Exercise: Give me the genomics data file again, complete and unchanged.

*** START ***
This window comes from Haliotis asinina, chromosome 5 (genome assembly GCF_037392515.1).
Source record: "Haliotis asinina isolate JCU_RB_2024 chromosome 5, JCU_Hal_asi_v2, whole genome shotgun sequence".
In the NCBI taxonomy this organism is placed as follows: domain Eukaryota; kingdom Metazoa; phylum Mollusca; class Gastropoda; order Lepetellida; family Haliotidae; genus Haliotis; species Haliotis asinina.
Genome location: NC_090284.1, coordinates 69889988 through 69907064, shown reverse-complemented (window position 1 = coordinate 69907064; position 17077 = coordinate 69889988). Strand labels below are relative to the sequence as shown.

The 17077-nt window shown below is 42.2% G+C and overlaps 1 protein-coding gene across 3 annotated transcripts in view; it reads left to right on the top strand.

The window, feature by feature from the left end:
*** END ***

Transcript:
This window comes from Haliotis asinina, chromosome 5 (genome assembly GCF_037392515.1).
Source record: "Haliotis asinina isolate JCU_RB_2024 chromosome 5, JCU_Hal_asi_v2, whole genome shotgun sequence".
In the NCBI taxonomy this organism is placed as follows: domain Eukaryota; kingdom Metazoa; phylum Mollusca; class Gastropoda; order Lepetellida; family Haliotidae; genus Haliotis; species Haliotis asinina.
Genome location: NC_090284.1, coordinates 69889988 through 69907064, shown reverse-complemented (window position 1 = coordinate 69907064; position 17077 = coordinate 69889988). Strand labels below are relative to the sequence as shown.

The 17077-nt window shown below is 42.2% G+C and overlaps 1 protein-coding gene across 3 annotated transcripts in view; it reads left to right on the top strand.

The window, feature by feature from the left end: